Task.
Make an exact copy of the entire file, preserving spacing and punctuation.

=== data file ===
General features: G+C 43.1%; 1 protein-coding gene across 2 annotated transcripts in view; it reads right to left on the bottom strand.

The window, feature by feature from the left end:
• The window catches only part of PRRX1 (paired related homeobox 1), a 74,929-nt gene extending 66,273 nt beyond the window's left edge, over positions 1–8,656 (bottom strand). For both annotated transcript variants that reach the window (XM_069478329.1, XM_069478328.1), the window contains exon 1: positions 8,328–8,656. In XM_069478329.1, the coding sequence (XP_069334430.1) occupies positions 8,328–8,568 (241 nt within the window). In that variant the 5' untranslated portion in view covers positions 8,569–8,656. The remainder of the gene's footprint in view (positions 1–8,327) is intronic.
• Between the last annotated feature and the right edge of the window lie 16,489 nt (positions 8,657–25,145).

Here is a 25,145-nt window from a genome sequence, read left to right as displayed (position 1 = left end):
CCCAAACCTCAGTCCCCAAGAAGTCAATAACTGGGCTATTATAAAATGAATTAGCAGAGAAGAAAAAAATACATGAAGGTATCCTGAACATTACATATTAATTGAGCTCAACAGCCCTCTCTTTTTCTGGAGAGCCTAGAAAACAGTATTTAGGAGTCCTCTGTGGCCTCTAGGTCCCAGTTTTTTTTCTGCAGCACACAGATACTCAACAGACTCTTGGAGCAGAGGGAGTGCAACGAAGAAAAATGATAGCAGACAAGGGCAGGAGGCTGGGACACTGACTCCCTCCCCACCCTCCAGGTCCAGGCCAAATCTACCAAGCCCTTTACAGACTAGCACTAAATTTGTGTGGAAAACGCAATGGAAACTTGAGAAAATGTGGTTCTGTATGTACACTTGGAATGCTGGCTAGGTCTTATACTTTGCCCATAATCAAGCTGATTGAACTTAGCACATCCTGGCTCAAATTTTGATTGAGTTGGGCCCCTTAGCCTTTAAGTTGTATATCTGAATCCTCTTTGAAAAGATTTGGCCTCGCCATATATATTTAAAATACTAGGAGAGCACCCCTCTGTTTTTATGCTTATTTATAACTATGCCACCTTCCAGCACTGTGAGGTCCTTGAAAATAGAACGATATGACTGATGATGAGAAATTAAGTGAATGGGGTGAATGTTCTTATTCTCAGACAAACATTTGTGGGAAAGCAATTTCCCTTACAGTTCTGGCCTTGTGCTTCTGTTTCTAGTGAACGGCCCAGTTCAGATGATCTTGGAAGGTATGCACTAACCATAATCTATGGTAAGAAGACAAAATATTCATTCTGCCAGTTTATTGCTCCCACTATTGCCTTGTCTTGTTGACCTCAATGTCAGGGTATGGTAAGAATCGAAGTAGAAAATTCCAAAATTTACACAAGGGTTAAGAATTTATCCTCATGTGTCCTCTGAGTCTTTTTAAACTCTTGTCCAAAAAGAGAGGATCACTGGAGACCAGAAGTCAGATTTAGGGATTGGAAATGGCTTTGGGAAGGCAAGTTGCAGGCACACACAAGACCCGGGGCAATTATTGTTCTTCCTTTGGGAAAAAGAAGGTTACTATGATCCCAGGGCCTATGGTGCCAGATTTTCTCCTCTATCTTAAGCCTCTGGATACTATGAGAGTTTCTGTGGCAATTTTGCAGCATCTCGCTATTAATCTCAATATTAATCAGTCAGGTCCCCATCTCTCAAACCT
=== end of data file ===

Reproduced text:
General features: G+C 43.1%; 1 protein-coding gene across 2 annotated transcripts in view; it reads right to left on the bottom strand.

The window, feature by feature from the left end:
• The window catches only part of PRRX1 (paired related homeobox 1), a 74,929-nt gene extending 66,273 nt beyond the window's left edge, over positions 1–8,656 (bottom strand). For both annotated transcript variants that reach the window (XM_069478329.1, XM_069478328.1), the window contains exon 1: positions 8,328–8,656. In XM_069478329.1, the coding sequence (XP_069334430.1) occupies positions 8,328–8,568 (241 nt within the window). In that variant the 5' untranslated portion in view covers positions 8,569–8,656. The remainder of the gene's footprint in view (positions 1–8,327) is intronic.
• Between the last annotated feature and the right edge of the window lie 16,489 nt (positions 8,657–25,145).

Here is a 25,145-nt window from a genome sequence, read left to right as displayed (position 1 = left end):
CCCAAACCTCAGTCCCCAAGAAGTCAATAACTGGGCTATTATAAAATGAATTAGCAGAGAAGAAAAAAATACATGAAGGTATCCTGAACATTACATATTAATTGAGCTCAACAGCCCTCTCTTTTTCTGGAGAGCCTAGAAAACAGTATTTAGGAGTCCTCTGTGGCCTCTAGGTCCCAGTTTTTTTTCTGCAGCACACAGATACTCAACAGACTCTTGGAGCAGAGGGAGTGCAACGAAGAAAAATGATAGCAGACAAGGGCAGGAGGCTGGGACACTGACTCCCTCCCCACCCTCCAGGTCCAGGCCAAATCTACCAAGCCCTTTACAGACTAGCACTAAATTTGTGTGGAAAACGCAATGGAAACTTGAGAAAATGTGGTTCTGTATGTACACTTGGAATGCTGGCTAGGTCTTATACTTTGCCCATAATCAAGCTGATTGAACTTAGCACATCCTGGCTCAAATTTTGATTGAGTTGGGCCCCTTAGCCTTTAAGTTGTATATCTGAATCCTCTTTGAAAAGATTTGGCCTCGCCATATATATTTAAAATACTAGGAGAGCACCCCTCTGTTTTTATGCTTATTTATAACTATGCCACCTTCCAGCACTGTGAGGTCCTTGAAAATAGAACGATATGACTGATGATGAGAAATTAAGTGAATGGGGTGAATGTTCTTATTCTCAGACAAACATTTGTGGGAAAGCAATTTCCCTTACAGTTCTGGCCTTGTGCTTCTGTTTCTAGTGAACGGCCCAGTTCAGATGATCTTGGAAGGTATGCACTAACCATAATCTATGGTAAGAAGACAAAATATTCATTCTGCCAGTTTATTGCTCCCACTATTGCCTTGTCTTGTTGACCTCAATGTCAGGGTATGGTAAGAATCGAAGTAGAAAATTCCAAAATTTACACAAGGGTTAAGAATTTATCCTCATGTGTCCTCTGAGTCTTTTTAAACTCTTGTCCAAAAAGAGAGGATCACTGGAGACCAGAAGTCAGATTTAGGGATTGGAAATGGCTTTGGGAAGGCAAGTTGCAGGCACACACAAGACCCGGGGCAATTATTGTTCTTCCTTTGGGAAAAAGAAGGTTACTATGATCCCAGGGCCTATGGTGCCAGATTTTCTCCTCTATCTTAAGCCTCTGGATACTATGAGAGTTTCTGTGGCAATTTTGCAGCATCTCGCTATTAATCTCAATATTAATCAGTCAGGTCCCCATCTCTCAAACCT